By: Pauline Fields
Fiesta is a time and event for all ages. Young children gaze upon princess, just waiting for a glimpse to see the hidden shoe. Parents and young adults discover themselves finding some extra time in their week to stack some cups and enjoy a great time with friends. Medals are treated like gold as their brought and traded to be put on a sash. Fiesta isn’t just a time of partying and drinking but it’s a time of re-connection, laughter, culture and freedom.
San Antonio has hosted Fiesta for over 125 years and each year the events get bigger and bolder. Fiesta always kicks off with ‘Fiesta Fiesta!’ at the Alamo, the heart of San Antonio. The Alamo symbolizes the fight for the great city of San Antonio and all the men who sacrificed their lives for the land we walk on today. It’s only respectful and kind to start Fiesta in a location that means so much to the city of San Antonio.
Once Fiesta has started, there’s no stopping it. Fiesta continues through day and night for ten days. In San Antonio, Fiesta may give Christmas a run for the “best time of the year”. The streets are covered in bright colors with flowers and streamers hanging from every store. The environment and perception of San Antonio is one filled with joy and Downtown becomes a temporary residency for those who truly put their heart in soul into Fiesta.
For first time goers, the must see and do events include Night In Old San Antonio (NIOSA), the River Parade, the Battle of Flowers Parade and the Fiesta Flambeau Parade. These events are the classic entertainment as they expose the true nature of Fiesta.
NIOSA is based off the differing cultures in San Antonio. Vendors are located throughout the streets of downtown San Antonio. Each area of the event represents a different culture, for example in Maverick Plaza there is Frontier Land, and right next to that is the French Quarters. These differing cultures make up San Antonio today and NIOSA exposes citizens to the true roots of our beloved city.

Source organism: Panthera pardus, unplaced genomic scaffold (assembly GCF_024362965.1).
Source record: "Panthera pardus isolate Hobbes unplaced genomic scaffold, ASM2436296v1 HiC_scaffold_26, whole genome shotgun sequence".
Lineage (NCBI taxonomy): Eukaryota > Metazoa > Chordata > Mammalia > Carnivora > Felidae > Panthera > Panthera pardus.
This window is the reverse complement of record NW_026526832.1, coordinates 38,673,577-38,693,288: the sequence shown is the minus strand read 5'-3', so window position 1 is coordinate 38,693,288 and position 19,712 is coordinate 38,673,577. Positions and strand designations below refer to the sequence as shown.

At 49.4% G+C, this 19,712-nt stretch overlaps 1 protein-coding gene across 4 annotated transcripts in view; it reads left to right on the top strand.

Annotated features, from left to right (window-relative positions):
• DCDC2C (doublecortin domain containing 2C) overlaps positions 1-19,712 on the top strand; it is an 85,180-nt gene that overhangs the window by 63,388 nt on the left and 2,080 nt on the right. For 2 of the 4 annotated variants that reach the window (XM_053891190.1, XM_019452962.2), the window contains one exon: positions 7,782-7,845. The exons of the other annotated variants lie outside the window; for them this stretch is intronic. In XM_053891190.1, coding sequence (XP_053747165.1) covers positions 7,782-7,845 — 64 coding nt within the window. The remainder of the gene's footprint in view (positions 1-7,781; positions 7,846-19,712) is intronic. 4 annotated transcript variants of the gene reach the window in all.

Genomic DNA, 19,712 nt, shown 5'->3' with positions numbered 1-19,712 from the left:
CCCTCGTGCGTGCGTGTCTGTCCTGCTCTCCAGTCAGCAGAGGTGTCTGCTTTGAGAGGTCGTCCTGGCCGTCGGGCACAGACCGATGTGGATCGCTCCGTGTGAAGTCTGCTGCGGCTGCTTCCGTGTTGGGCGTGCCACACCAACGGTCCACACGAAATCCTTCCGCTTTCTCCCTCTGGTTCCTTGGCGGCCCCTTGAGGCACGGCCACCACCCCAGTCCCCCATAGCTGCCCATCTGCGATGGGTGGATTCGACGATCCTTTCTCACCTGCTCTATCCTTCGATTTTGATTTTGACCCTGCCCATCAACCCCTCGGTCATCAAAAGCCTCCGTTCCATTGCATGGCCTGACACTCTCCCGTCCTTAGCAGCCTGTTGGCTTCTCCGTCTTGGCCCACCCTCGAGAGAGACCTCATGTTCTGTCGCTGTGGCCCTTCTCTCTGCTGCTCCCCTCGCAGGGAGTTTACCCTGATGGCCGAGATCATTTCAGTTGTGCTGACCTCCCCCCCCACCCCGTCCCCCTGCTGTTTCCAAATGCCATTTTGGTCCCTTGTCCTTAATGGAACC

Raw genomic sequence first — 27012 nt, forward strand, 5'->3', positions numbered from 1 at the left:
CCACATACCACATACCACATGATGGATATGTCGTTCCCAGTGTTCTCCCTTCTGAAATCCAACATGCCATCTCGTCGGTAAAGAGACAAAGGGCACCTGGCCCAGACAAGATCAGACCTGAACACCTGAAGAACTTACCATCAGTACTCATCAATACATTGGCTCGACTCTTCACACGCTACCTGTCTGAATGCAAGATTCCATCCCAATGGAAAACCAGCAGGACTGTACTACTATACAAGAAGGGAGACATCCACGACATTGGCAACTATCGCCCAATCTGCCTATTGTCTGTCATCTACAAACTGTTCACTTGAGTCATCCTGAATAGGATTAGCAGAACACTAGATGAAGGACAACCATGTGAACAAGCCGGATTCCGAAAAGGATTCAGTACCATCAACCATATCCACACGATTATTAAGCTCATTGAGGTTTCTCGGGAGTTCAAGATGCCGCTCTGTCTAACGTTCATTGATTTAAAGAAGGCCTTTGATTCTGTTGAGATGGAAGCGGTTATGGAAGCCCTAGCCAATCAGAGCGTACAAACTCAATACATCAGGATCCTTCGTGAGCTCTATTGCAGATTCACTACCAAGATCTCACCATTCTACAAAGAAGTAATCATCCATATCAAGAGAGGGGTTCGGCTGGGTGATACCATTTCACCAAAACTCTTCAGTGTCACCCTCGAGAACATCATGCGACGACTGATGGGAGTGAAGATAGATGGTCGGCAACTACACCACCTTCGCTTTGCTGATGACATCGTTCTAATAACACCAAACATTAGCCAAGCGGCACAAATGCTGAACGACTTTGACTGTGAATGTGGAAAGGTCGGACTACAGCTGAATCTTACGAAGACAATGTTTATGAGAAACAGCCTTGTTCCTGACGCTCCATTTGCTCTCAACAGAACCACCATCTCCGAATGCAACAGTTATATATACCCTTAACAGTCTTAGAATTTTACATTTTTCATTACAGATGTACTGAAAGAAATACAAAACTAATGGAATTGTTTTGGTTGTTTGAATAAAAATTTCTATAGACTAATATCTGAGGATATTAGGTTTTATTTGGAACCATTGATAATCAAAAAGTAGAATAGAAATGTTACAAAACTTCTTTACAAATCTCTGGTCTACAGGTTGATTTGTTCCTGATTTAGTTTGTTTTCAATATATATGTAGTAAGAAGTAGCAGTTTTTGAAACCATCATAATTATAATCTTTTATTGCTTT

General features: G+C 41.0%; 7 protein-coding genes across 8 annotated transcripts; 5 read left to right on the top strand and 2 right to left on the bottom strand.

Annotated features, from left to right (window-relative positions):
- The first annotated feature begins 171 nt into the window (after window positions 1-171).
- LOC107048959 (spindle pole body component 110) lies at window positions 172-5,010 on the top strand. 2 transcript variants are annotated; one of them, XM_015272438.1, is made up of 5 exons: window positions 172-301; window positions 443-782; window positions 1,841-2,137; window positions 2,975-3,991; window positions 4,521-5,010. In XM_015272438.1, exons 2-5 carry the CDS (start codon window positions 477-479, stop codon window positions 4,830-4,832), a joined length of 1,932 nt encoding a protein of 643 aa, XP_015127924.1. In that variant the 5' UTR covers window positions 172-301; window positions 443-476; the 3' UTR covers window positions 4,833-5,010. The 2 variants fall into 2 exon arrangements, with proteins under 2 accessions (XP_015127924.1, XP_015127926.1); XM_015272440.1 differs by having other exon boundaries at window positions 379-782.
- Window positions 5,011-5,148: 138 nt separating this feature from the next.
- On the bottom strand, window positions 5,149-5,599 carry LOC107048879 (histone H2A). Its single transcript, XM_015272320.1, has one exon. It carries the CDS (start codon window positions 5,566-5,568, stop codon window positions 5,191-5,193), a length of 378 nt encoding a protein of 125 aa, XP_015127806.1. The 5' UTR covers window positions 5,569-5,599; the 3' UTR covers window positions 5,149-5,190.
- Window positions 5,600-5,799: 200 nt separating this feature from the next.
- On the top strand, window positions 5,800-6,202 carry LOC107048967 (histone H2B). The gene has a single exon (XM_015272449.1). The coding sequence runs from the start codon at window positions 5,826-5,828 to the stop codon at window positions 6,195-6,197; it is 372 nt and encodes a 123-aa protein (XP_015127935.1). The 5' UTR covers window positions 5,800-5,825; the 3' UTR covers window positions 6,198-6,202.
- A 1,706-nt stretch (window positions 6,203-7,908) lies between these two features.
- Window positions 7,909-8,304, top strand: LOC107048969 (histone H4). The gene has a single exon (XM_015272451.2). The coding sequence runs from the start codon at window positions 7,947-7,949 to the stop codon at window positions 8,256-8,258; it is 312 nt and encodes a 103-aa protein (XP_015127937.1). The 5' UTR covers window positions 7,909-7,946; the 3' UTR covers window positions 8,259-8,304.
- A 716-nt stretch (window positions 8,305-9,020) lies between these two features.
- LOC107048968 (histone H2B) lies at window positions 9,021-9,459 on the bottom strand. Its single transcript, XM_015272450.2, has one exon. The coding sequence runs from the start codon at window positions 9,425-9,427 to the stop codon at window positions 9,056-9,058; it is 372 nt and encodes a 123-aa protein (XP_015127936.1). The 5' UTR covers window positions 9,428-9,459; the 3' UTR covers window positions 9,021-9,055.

Every Fiesta parade is unique in its own way. The River Parade showcases one of San Antonio’s main attraction, the San Antonio River. River boats are exchanged for the typical floats in a parade and Fiesta royalty wave as they cruise down the River.
The Battle of Flowers parade started with such a simple beginning. A group of ladies joined each other in front of the Alamo and threw flowers at each other in remembrance of the men who had fallen in battle. The simple act of throwing flowers has transpired into the extravagant parade that goes on today.
The last parade of Fiesta is the Flambeau Parade in which the night lights up with neon and smiling faces. Fiesta floats are taken to the next level as the element of light is added to every single detail in the parade, including the people who are in the parade.